The CEO of Lawrence's Bert Nash Community Mental Health Center testified before congressional staffers in Washington, D.C., on Wednesday about the importance of training public safety officers on how to properly deal with people with mental illnesses.
David Johnson testified about the success Bert Nash has had in providing the training to law enforcement officials in Douglas County. In 2008, Bert Nash became one of the first places in the nation to offer the first-aid program and has since trained more than 1,000 community members. The eight-hour course helps participants better understand mental illness and addiction, in the hopes they can intervene in crisis situations before they escalate.
On Wednesday, Johnson told the story of the female friend of an Iraq War veteran who was impressed with Lawrence police's response to an episode of his post-traumatic stress disorder; when she thanked an officer, he told her, "I was trained well by Bert Nash." Johnson also talked about how the training benefits even those who don't work in public safety, such as the local man who recognized that a friend was suicidal and prevented him from killing himself.
"When more members of the public have been exposed to mental health first aid, law enforcement agencies are engaged earlier and are better able to address the situation, saving lives and making our communities healthier," Johnson testified.
Lawrence's U.S. House member, Lynn Jenkins, invited Johnson to speak on the panel, which was meant to promote a new mental health first-aid training designed specifically for public safety officers. She co-sponsored a bill last year to expand mental health first-aid training around the nation.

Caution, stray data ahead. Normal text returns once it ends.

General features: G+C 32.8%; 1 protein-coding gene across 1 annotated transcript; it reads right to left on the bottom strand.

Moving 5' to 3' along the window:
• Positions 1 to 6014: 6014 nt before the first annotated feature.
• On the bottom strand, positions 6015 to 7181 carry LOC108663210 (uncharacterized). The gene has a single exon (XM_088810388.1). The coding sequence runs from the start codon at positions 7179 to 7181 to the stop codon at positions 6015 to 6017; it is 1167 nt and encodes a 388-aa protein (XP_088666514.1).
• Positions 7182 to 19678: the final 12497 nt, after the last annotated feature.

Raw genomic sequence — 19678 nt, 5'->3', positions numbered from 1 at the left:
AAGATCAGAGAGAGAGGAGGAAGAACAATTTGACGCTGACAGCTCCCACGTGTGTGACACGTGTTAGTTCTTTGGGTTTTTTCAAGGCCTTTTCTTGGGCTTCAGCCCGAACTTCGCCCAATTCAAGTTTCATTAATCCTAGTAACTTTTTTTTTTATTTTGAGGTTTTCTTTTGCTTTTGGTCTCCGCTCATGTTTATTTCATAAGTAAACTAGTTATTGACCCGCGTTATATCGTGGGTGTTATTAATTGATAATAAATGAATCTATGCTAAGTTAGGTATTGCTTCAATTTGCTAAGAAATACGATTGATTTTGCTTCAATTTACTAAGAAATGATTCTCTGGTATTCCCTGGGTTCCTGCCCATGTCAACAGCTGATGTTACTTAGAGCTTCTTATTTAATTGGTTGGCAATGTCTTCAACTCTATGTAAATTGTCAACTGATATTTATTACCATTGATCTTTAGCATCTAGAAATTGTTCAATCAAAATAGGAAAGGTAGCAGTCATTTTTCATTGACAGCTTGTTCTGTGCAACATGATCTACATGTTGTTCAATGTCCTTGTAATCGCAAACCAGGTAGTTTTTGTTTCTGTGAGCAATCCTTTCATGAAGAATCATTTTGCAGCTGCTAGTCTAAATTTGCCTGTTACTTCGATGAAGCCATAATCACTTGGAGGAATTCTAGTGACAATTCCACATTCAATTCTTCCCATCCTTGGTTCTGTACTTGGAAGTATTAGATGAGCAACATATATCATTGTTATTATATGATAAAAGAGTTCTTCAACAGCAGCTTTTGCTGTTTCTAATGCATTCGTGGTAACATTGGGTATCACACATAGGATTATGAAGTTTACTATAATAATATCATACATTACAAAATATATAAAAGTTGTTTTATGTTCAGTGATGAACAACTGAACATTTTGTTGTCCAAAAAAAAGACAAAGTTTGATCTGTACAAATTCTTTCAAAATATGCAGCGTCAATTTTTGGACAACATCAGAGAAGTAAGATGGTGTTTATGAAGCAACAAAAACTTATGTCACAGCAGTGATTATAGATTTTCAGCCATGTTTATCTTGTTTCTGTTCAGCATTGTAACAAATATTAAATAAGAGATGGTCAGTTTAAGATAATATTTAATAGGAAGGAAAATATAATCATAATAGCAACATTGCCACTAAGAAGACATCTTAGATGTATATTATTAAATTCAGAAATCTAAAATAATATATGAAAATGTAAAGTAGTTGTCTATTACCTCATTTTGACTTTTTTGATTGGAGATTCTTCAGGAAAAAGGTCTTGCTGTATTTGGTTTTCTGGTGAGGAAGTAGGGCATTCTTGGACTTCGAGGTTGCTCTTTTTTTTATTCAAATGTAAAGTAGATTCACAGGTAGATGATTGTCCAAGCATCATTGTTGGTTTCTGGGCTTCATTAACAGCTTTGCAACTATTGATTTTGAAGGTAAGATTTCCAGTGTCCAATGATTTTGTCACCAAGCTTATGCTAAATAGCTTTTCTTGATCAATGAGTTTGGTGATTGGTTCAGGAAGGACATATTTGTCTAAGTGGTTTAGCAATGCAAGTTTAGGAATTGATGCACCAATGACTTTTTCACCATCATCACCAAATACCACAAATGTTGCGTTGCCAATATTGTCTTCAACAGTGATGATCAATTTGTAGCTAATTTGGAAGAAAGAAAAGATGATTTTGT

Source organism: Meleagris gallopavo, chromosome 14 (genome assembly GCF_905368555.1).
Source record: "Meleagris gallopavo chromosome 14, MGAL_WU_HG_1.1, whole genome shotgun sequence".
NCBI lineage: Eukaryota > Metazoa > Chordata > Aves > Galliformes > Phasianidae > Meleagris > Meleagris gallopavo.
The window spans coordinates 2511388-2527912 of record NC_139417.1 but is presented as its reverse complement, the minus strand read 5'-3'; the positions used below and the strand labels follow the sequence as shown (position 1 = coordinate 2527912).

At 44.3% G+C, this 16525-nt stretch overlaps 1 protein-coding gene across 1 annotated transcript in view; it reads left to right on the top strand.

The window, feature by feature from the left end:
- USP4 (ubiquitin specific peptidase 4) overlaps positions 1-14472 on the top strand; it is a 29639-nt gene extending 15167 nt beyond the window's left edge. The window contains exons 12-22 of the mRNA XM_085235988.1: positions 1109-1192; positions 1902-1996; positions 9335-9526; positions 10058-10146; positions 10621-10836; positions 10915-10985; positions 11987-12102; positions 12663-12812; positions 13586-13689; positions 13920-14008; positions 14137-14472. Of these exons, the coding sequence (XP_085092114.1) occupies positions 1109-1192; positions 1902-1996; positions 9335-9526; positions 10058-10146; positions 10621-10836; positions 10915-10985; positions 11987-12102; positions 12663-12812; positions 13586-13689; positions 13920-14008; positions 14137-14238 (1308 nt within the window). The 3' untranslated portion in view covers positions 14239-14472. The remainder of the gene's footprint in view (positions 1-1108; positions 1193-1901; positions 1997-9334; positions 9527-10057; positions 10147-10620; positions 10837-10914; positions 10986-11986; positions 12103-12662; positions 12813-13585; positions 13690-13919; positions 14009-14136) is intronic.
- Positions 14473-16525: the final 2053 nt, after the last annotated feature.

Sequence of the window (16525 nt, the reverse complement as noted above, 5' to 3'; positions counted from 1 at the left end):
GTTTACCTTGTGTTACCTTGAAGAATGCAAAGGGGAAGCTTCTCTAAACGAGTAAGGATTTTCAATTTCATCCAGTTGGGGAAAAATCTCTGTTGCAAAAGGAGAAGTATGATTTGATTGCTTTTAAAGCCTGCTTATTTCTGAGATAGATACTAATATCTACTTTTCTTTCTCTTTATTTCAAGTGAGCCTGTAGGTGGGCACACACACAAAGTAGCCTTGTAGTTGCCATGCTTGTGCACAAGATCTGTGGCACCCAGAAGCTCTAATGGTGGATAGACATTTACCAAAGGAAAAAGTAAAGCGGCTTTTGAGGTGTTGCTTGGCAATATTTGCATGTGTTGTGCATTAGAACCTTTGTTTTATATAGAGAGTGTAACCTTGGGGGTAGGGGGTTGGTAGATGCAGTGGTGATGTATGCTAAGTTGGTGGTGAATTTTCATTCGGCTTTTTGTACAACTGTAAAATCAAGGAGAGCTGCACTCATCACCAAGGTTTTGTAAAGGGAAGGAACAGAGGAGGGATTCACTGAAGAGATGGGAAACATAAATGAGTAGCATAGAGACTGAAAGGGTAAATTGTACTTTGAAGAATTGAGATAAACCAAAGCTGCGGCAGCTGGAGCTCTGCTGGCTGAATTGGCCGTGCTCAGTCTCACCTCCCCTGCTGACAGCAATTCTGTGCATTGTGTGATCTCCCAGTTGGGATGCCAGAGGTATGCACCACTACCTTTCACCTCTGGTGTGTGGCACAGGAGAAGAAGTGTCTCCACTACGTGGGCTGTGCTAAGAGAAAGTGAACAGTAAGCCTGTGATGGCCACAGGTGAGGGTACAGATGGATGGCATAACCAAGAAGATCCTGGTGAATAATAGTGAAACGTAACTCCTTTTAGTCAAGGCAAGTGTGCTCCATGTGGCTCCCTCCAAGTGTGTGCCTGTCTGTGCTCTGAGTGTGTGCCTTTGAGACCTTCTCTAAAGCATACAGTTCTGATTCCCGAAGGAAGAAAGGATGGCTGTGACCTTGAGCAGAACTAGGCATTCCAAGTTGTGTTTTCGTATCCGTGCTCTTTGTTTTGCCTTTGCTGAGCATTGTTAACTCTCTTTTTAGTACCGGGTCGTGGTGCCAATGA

The bill, which has bipartisan cosponsors, would authorize $20 million in grants annually to fund mental health first-aid training for public safety officials, educators and primary care providers, among others. Congress ended up making a one-time $15 million appropriation for the training in its fiscal 2014 budget.
Jenkins, a Republican from Topeka, noted that mental health is one issue that has bipartisan support in a divided Washington. She said she hopes to continue raising awareness about the first-aid training until the bill gets enough backing to become law.
"Mental health does not discriminate against anyone," she said. "I believe about every family in America is touched in some way by mental illness. But it's treatable ... if we can train people to identify those who are in need of these services."
Johnson said more consistent funding would allow Bert Nash to offer the course for less than the $30 it costs now and hire additional staff to put on the training (it's now given by Bert Nash staffers who do it on top of their regular duties).
Lt. Steve Lewis, spokesman for the Douglas County Sheriff's Office, said the training has benefited county jail staffers, who over the years have had to deal with an increasing number of mentally ill inmates.
"It definitely works to give staff out there strategies for treating people properly and appropriately, and at the same time help them understand the situation and take care of themselves so it doesn't weigh too heavily on them," he said.